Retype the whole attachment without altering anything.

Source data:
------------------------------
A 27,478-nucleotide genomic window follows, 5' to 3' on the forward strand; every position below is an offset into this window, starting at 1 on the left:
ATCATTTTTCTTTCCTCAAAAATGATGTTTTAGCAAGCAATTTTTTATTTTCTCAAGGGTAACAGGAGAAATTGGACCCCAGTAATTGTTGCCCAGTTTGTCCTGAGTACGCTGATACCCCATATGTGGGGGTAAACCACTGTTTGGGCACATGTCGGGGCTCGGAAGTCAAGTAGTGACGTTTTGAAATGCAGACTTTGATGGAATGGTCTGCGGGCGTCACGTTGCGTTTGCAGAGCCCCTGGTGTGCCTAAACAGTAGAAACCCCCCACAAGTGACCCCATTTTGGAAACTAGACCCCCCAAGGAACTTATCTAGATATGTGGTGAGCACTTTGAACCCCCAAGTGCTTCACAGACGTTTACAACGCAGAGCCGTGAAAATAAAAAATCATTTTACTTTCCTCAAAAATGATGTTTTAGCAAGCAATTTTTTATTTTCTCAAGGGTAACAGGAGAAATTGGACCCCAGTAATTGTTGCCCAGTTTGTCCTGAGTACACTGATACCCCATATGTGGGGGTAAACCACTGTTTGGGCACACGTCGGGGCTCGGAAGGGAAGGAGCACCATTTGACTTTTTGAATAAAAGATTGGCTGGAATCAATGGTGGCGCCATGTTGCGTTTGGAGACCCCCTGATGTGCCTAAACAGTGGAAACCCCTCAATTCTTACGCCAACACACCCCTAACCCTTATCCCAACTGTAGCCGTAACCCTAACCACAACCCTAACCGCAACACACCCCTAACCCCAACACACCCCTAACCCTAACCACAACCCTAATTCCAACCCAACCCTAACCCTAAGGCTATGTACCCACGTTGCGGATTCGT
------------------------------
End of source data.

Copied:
A 27,478-nucleotide genomic window follows, 5' to 3' on the forward strand; every position below is an offset into this window, starting at 1 on the left:
ATCATTTTTCTTTCCTCAAAAATGATGTTTTAGCAAGCAATTTTTTATTTTCTCAAGGGTAACAGGAGAAATTGGACCCCAGTAATTGTTGCCCAGTTTGTCCTGAGTACGCTGATACCCCATATGTGGGGGTAAACCACTGTTTGGGCACATGTCGGGGCTCGGAAGTCAAGTAGTGACGTTTTGAAATGCAGACTTTGATGGAATGGTCTGCGGGCGTCACGTTGCGTTTGCAGAGCCCCTGGTGTGCCTAAACAGTAGAAACCCCCCACAAGTGACCCCATTTTGGAAACTAGACCCCCCAAGGAACTTATCTAGATATGTGGTGAGCACTTTGAACCCCCAAGTGCTTCACAGACGTTTACAACGCAGAGCCGTGAAAATAAAAAATCATTTTACTTTCCTCAAAAATGATGTTTTAGCAAGCAATTTTTTATTTTCTCAAGGGTAACAGGAGAAATTGGACCCCAGTAATTGTTGCCCAGTTTGTCCTGAGTACACTGATACCCCATATGTGGGGGTAAACCACTGTTTGGGCACACGTCGGGGCTCGGAAGGGAAGGAGCACCATTTGACTTTTTGAATAAAAGATTGGCTGGAATCAATGGTGGCGCCATGTTGCGTTTGGAGACCCCCTGATGTGCCTAAACAGTGGAAACCCCTCAATTCTTACGCCAACACACCCCTAACCCTTATCCCAACTGTAGCCGTAACCCTAACCACAACCCTAACCGCAACACACCCCTAACCCCAACACACCCCTAACCCTAACCACAACCCTAATTCCAACCCAACCCTAACCCTAAGGCTATGTACCCACGTTGCGGATTCGT